By RICHARD RISEMBERG

The Business Journal's recent article ("Activist Groups Challenge Rail Yard's Expansion," July 14) on community resistance to the expansion of the port's Union Pacific yards brought to mind an idea I have seen little discussed, but which merits attentive consideration: that of beginning the necessary electrification of the U.S. rail system by modifying current locomotives to work either from overhead wires or from their own onboard engines.

Besides greatly reducing pollution in the port areas of Los Angeles and Long Beach, the job of retrofitting our local rail infrastructure would provide work for L.A. business and residents.

All current diesel-electric locomotives use the diesel engine to power an electric generator, which drives the electric traction motors that actually move the train. In other words, the actual work is already done by an electric motor.

The question then becomes: Why don't we have an electric rail system such as is the norm in Europe and Japan? Is America too poor to afford it? Are American railroads too penurious to invest in it themselves? Is our population less deserving of clean air, good personal health and a life-sustaining environment?

The usual answer is that transport distances here are too great and the costs too high for electrification. But the distance across Europe is only slightly less than the distance across the United States. Yet they have done it, and so they are far better placed to weather the inevitable and largely irreversible rise in oil prices with far less damage to their economies.

It comes down largely to money. No one wants to invest in a huge project with a distant payoff. Yet it must be done, if the United States is to remain a viable economy. Transportation must be insulated from oil price rises as much as possible to maintain both our culture and income, and the way to do this is to shift as much as possible to electric modes, since electricity can be produced hundreds of ways, many of which are infinitely sustainable: hydro, wind, solar, biomass, etc., etc. (In fact, even electricity produced by fossil fuels is cleaner than electricity generated in a locomotive, where the diesel does not always operate at peak efficiency, surplus electricity cannot be shared with other locomotives and there is little room for pollution control devices.) Only rail can be effectively powered by electricity for long-haul, high-volume applications.

There are two less-painful ways to begin this project.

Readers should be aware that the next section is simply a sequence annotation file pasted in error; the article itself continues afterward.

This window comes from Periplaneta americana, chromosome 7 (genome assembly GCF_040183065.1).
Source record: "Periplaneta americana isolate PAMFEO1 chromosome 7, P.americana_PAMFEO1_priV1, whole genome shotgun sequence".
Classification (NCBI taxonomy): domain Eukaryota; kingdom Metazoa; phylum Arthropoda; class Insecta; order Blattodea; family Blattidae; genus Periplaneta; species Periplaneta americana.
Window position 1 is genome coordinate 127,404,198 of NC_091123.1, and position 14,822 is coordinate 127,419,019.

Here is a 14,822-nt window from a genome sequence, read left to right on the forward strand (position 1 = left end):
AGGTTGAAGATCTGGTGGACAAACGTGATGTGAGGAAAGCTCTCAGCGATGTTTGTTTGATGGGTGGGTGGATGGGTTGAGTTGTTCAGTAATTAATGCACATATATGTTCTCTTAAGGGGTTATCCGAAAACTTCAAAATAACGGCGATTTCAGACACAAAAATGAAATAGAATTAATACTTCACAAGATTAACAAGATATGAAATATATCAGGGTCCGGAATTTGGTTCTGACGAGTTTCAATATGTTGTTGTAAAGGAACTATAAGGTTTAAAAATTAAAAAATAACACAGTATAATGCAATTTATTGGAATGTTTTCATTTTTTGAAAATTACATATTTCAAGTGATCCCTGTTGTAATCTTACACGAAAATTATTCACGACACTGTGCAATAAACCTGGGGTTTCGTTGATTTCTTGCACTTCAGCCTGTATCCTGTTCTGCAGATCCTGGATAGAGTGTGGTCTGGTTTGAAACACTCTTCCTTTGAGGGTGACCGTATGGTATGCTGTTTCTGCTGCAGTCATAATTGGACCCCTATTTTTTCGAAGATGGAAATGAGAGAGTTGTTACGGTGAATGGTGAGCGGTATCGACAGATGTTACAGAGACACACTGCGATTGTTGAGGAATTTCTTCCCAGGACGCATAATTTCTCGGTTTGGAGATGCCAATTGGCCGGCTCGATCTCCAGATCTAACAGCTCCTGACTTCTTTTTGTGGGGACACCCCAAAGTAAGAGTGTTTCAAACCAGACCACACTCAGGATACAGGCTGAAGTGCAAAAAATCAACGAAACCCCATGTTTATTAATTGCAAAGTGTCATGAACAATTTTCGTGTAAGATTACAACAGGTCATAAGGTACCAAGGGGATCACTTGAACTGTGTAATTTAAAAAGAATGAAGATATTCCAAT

First, convert all current locomotives to hybrid power. Since all locomotives use electricity from their traction motors already, there is no need to replace them wholesale; it will be easy to convert them, with pantographs and the necessary control components, to be able to run either from an overhead wire or from their own diesel engines.

Second, require that all locomotives operated within populated areas use external electricity. Urban areas have plenty of electricity available in all districts, and, of course, urban areas suffer most from pollution; also, trains concentrate their activities and hence pollution in urban areas. All this makes the payoff more immediate, and the necessary infrastructure easier and cheaper to build. Interurban areas can be then electrified piecemeal, as financially feasible, since trains could switch at need between diesel and external power.

Footing bill

Still, it's a lot of money; where should it come from?

Well, since it would benefit everybody, then everybody should pay: Yes, I am suggesting a government subsidy.

Do you think that's evil? No, you don't: In fact, you love it. Here's why: Every one of you who holds a steering wheel in hand, ever, is receiving a subsidy.

Here are some interesting facts from a study conduced by the Texas Department of Transport (yes, from a conservative oil-patch state):

"No road pays for itself in gas taxes and fees. For example, in Houston, the 15 miles of SH 99 from I-10 to U.S. 290 will cost $1 billion to build and maintain over its lifetime, while only generating $162 million in gas taxes. This is just one example, but there is not one road in Texas that pays for itself based on the tax system of today. Some roads pay for about half their true cost, but most roads we have analyzed pay for considerably less."

And railroads already pay a fuel tax, yet have to build and maintain their own roads at their own expense. Let's give them back a little, especially since that investment will return to us in better economic, social, environmental and financial health.

And let's start here in Los Angeles, at our own port. California and Los Angeles have long been bellwethers for the rest of the country, and that has been to our benefit.

Our port rail yards should spearhead this process, which will necessarily spread across the country in the next few years. Los Angeles companies could be the locomotives pulling that train.

Richard Risemberg is co-editor of the urban sustainability Webzine the New Colonist, publisher and editor of bike commuter Webzine Bicycle Fixation, and owner of a small business that designs and manufactures clothing for bicycle commuters. He lives and works in Los Angeles.

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